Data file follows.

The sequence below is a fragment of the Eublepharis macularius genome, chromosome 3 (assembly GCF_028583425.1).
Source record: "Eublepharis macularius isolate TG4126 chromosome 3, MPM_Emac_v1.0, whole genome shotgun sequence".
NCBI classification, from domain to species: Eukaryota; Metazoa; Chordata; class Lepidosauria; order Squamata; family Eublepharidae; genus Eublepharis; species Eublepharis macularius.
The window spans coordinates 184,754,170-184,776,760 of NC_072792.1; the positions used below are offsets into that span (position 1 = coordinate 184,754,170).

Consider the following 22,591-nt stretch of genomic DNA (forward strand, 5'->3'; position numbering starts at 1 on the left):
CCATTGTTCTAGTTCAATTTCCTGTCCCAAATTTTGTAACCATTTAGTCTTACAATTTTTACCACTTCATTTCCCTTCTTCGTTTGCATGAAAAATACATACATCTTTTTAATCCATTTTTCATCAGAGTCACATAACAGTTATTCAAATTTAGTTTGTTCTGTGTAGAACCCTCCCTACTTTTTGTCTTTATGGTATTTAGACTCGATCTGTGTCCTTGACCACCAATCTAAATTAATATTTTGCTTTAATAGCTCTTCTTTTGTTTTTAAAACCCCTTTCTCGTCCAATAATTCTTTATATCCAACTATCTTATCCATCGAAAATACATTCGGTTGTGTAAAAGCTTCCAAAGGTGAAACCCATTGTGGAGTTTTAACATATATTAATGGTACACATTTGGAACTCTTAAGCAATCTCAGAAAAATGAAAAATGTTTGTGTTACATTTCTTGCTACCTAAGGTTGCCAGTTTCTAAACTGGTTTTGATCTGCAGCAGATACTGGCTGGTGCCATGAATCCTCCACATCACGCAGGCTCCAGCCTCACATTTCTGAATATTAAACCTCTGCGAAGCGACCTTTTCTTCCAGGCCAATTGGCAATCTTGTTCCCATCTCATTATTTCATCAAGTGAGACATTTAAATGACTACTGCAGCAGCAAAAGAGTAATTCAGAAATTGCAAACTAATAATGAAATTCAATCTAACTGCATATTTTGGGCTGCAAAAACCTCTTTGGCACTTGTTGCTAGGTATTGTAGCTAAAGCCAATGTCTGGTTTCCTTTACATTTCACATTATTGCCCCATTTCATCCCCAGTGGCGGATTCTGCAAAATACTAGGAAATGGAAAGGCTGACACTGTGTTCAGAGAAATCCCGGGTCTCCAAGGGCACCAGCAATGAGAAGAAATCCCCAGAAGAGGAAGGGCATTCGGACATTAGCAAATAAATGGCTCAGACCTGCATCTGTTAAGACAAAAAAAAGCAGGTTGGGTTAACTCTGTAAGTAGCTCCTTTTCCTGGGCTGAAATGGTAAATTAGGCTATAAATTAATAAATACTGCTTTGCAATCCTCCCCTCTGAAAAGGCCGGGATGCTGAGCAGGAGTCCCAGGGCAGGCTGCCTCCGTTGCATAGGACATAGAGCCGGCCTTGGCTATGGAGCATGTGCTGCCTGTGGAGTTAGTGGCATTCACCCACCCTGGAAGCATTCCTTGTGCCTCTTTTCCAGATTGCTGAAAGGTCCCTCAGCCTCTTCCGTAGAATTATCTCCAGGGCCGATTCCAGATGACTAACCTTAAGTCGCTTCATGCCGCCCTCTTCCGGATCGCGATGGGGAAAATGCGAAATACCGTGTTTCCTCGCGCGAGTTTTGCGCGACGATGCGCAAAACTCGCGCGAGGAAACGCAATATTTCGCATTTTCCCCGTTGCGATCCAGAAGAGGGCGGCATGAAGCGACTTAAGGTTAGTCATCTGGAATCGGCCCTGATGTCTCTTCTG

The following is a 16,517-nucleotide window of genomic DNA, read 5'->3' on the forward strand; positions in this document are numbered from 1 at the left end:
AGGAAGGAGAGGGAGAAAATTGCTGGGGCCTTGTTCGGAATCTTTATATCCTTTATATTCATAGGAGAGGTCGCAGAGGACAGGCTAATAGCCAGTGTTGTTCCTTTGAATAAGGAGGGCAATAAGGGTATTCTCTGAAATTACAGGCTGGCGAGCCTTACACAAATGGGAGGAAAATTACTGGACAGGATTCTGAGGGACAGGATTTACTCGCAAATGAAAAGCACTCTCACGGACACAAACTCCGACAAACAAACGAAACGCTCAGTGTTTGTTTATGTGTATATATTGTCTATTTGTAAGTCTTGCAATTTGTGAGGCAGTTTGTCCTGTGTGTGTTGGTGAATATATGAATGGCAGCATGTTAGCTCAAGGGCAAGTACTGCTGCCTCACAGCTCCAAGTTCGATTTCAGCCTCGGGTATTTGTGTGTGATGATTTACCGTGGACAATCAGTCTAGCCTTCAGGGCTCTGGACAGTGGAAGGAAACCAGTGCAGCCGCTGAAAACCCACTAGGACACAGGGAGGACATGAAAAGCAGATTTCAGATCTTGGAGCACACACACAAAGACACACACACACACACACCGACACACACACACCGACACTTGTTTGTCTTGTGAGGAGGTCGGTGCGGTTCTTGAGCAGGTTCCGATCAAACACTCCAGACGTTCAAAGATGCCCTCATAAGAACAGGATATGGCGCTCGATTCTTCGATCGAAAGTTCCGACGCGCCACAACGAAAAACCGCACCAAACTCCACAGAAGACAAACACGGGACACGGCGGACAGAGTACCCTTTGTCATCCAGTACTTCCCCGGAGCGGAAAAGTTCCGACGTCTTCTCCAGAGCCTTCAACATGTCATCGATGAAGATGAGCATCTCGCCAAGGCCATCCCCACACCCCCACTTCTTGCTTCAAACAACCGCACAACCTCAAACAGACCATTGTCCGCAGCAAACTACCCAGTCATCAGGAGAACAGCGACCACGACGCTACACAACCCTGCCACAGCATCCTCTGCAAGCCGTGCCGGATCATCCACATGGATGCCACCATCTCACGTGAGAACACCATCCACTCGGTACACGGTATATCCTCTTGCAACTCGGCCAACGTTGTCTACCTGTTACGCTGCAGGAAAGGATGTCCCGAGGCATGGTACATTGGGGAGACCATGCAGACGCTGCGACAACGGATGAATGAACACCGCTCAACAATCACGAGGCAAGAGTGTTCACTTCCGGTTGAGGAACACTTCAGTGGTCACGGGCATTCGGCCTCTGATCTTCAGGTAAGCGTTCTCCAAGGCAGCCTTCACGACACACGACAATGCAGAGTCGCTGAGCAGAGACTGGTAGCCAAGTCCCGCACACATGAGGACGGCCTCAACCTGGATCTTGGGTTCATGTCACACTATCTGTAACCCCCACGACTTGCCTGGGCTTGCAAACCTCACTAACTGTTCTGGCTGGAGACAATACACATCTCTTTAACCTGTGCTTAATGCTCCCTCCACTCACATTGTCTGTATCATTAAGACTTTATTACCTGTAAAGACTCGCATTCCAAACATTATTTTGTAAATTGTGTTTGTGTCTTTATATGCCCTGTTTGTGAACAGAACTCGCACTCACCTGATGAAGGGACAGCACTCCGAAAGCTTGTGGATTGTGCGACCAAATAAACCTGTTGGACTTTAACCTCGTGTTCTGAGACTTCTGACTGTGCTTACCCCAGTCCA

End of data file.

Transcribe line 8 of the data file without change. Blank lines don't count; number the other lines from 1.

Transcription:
AGGAAGGAGAGGGAGAAAATTGCTGGGGCCTTGTTCGGAATCTTTATATCCTTTATATTCATAGGAGAGGTCGCAGAGGACAGGCTAATAGCCAGTGTTGTTCCTTTGAATAAGGAGGGCAATAAGGGTATTCTCTGAAATTACAGGCTGGCGAGCCTTACACAAATGGGAGGAAAATTACTGGACAGGATTCTGAGGGACAGGATTTACTCGCAAATGAAAAGCACTCTCACGGACACAAACTCCGACAAACAAACGAAACGCTCAGTGTTTGTTTATGTGTATATATTGTCTATTTGTAAGTCTTGCAATTTGTGAGGCAGTTTGTCCTGTGTGTGTTGGTGAATATATGAATGGCAGCATGTTAGCTCAAGGGCAAGTACTGCTGCCTCACAGCTCCAAGTTCGATTTCAGCCTCGGGTATTTGTGTGTGATGATTTACCGTGGACAATCAGTCTAGCCTTCAGGGCTCTGGACAGTGGAAGGAAACCAGTGCAGCCGCTGAAAACCCACTAGGACACAGGGAGGACATGAAAAGCAGATTTCAGATCTTGGAGCACACACACAAAGACACACACACACACACACCGACACACACACACCGACACTTGTTTGTCTTGTGAGGAGGTCGGTGCGGTTCTTGAGCAGGTTCCGATCAAACACTCCAGACGTTCAAAGATGCCCTCATAAGAACAGGATATGGCGCTCGATTCTTCGATCGAAAGTTCCGACGCGCCACAACGAAAAACCGCACCAAACTCCACAGAAGACAAACACGGGACACGGCGGACAGAGTACCCTTTGTCATCCAGTACTTCCCCGGAGCGGAAAAGTTCCGACGTCTTCTCCAGAGCCTTCAACATGTCATCGATGAAGATGAGCATCTCGCCAAGGCCATCCCCACACCCCCACTTCTTGCTTCAAACAACCGCACAACCTCAAACAGACCATTGTCCGCAGCAAACTACCCAGTCATCAGGAGAACAGCGACCACGACGCTACACAACCCTGCCACAGCATCCTCTGCAAGCCGTGCCGGATCATCCACATGGATGCCACCATCTCACGTGAGAACACCATCCACTCGGTACACGGTATATCCTCTTGCAACTCGGCCAACGTTGTCTACCTGTTACGCTGCAGGAAAGGATGTCCCGAGGCATGGTACATTGGGGAGACCATGCAGACGCTGCGACAACGGATGAATGAACACCGCTCAACAATCACGAGGCAAGAGTGTTCACTTCCGGTTGAGGAACACTTCAGTGGTCACGGGCATTCGGCCTCTGATCTTCAGGTAAGCGTTCTCCAAGGCAGCCTTCACGACACACGACAATGCAGAGTCGCTGAGCAGAGACTGGTAGCCAAGTCCCGCACACATGAGGACGGCCTCAACCTGGATCTTGGGTTCATGTCACACTATCTGTAACCCCCACGACTTGCCTGGGCTTGCAAACCTCACTAACTGTTCTGGCTGGAGACAATACACATCTCTTTAACCTGTGCTTAATGCTCCCTCCACTCACATTGTCTGTATCATTAAGACTTTATTACCTGTAAAGACTCGCATTCCAAACATTATTTTGTAAATTGTGTTTGTGTCTTTATATGCCCTGTTTGTGAACAGAACTCGCACTCACCTGATGAAGGGACAGCACTCCGAAAGCTTGTGGATTGTGCGACCAAATAAACCTGTTGGACTTTAACCTCGTGTTCTGAGACTTCTGACTGTGCTTACCCCAGTCCA